Writers are taught to work with their ideas and characters. If they have no other ideas, they use the ones they have and make them work. As for their characters, most of the time they write themselves. The writer doesn’t necessarily have power to change what the characters want to do or else they might be disappointed in how the story came out. So they work with what they’ve got to create their stories or articles.

Artists learn to make masterpieces with the things around them. It’s incredible, the way they discover an item and make something beautiful with it. Artists don’t wait for someone to inspire them. Like writers, they know where to go and what to do to catch their ideas. “Found” art Artists are, perhaps, the most talented of all because they effectively use what they’ve got to make or create what they want.

Don’t you think this should extend to us, too?

I think as riders, our horses are our “mediums”. But like a writer who catches ideas like fish, and like an artist who finds creates beautiful things, riders make something with our horses. Our partnership is art. It’s a beautiful living, breathing thing. In our art form, to be the best that we can be, we have to play up our strengths. Sometimes to play to our strengths, we’ve got to work with what we’ve got.

Realistically, you’re not going to turn that 15.1 cross into a Grand Prix horse. Hey, miracles happen and the amazing comes true so I guess it’s not out of the question. Perhaps, instead, your little horse doesn’t have good conformation to be a hunter. You don’t have the option to sell him and ride something different. He tries very hard, though and he’s worth his weight in gold in terms of personality. Don’t accept your disappointment that you’re not placing in hunter classes at your horse shows. Re-evaluate like the writer, and create something beautiful out of your medium like the artist. You and your horse will take the spotlight in some other place. Even though his confirmation isn’t great, he’s sturdy with a giant stride.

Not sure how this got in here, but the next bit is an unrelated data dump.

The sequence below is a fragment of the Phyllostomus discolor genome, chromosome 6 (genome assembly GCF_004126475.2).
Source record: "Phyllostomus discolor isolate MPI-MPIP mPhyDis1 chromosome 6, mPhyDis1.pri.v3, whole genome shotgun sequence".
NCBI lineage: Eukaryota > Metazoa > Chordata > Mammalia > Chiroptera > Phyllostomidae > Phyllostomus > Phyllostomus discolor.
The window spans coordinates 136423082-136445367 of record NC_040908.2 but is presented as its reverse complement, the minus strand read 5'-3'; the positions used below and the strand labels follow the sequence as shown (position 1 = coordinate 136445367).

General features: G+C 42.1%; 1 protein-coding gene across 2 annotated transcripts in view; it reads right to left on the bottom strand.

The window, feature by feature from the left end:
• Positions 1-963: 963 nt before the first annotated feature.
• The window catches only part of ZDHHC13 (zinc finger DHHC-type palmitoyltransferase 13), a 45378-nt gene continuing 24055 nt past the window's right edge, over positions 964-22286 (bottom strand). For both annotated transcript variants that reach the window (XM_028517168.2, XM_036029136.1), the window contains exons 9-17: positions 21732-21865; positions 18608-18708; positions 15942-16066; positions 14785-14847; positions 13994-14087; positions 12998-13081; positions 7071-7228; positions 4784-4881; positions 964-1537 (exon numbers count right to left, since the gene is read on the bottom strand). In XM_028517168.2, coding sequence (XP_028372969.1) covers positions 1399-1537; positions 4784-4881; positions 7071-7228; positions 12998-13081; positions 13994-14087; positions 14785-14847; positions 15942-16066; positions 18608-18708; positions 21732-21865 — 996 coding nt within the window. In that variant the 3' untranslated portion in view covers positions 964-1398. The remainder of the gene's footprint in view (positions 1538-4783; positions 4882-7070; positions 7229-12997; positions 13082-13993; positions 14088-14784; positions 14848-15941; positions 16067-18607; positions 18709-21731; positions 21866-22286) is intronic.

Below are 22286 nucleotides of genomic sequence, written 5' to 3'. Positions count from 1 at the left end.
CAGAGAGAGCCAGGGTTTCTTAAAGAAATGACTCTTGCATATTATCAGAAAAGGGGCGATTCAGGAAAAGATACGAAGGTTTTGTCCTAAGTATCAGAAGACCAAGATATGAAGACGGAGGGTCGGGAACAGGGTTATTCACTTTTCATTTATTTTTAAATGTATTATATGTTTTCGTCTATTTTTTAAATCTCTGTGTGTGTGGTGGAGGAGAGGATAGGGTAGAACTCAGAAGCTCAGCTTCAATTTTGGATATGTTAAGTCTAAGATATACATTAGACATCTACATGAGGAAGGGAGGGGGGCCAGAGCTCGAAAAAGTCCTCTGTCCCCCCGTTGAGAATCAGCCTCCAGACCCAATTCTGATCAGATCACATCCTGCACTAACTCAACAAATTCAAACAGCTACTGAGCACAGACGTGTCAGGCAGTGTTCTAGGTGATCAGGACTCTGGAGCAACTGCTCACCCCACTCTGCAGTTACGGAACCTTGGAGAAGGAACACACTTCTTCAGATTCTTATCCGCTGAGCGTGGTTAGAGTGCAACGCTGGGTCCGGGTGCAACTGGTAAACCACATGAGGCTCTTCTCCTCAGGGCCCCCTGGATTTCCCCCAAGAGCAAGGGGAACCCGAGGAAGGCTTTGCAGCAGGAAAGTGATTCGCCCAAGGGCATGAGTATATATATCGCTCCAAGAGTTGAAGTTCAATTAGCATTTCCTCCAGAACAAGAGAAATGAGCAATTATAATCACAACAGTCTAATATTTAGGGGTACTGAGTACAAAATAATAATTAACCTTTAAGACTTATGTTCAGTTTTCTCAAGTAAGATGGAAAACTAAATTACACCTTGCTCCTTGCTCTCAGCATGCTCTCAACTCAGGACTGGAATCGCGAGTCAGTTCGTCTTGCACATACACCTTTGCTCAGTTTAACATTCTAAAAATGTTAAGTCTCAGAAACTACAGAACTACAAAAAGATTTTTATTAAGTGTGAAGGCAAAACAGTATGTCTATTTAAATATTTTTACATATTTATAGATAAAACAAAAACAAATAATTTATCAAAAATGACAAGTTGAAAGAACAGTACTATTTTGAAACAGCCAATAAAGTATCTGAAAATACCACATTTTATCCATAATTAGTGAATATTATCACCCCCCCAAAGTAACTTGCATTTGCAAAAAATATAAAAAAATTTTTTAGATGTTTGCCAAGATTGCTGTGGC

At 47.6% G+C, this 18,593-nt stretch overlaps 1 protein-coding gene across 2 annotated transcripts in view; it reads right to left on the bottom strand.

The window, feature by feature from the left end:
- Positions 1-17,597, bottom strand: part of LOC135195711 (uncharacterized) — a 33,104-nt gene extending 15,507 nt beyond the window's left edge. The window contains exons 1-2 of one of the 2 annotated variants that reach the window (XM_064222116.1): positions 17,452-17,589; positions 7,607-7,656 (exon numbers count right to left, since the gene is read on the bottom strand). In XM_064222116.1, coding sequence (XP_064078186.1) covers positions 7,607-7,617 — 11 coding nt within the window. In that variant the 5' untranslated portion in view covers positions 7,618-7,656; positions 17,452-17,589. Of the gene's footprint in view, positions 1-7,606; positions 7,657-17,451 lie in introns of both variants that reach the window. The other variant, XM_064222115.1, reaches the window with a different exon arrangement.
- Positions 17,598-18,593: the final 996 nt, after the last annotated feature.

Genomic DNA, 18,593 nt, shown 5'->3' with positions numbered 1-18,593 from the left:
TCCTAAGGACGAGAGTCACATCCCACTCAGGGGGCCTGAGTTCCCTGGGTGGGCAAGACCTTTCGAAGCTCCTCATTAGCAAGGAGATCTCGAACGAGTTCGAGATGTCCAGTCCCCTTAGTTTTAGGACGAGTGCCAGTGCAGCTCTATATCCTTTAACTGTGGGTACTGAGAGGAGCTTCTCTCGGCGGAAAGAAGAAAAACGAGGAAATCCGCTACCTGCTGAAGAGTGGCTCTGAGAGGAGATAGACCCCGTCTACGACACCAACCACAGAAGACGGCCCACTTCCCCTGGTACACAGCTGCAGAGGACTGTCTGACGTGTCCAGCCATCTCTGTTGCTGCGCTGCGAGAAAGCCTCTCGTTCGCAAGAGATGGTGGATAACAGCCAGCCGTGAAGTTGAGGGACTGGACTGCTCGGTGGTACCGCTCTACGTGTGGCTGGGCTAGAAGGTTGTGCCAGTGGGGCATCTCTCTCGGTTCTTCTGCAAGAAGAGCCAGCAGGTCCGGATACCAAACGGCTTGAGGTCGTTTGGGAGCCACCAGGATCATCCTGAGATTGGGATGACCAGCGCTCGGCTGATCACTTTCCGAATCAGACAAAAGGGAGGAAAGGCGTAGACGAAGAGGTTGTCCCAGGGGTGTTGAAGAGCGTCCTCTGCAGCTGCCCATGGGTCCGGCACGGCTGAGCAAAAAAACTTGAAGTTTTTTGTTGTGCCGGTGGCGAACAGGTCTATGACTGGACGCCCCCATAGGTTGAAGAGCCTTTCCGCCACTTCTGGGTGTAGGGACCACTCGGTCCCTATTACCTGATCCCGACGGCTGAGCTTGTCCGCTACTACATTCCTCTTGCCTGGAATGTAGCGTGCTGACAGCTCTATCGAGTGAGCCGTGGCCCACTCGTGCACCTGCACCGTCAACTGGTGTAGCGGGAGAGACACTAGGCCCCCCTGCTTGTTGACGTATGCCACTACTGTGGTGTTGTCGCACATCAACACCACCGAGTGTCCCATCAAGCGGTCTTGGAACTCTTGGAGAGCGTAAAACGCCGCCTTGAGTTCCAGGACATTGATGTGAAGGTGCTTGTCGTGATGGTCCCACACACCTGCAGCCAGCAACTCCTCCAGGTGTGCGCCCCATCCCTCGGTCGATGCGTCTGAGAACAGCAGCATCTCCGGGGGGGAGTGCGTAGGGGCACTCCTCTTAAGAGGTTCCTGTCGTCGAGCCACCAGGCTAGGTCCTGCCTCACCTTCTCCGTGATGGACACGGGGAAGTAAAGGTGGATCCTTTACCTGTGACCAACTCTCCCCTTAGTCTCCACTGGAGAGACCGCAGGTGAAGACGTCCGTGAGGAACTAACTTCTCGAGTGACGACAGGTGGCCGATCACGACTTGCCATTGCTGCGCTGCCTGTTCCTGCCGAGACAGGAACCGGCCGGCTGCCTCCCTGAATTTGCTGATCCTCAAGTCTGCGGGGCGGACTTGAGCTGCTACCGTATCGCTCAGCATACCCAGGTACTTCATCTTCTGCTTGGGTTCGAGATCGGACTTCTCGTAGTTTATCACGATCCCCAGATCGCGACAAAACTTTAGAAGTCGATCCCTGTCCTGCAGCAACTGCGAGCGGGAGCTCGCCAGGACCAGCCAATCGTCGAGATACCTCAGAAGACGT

Take him to the nearest cross country course, and let your horse show you what you’re working with. Instead of disappointment after a horse show, you find yourself satisfied with the cross country phase of eventing. Suddenly, you have a place to blossom.

By working with your horse, identifying his strengths, and playing them up you’ve worked with what you’ve got to a place you wanted to go. Writers will often say that even when they work with their ideas, sometimes they don’t know where it’ll take them. Artists don’t always know what the finished product is going to look like. Riders, we don’t have to know where the partnership with our horse will take us. Finding fulfillment out of our craft, though, can be done by working with what you’ve got.

In the end, the finished product is always beautiful. And if it’s not? We re-evaluate, and begin to work with what we’ve got all over again.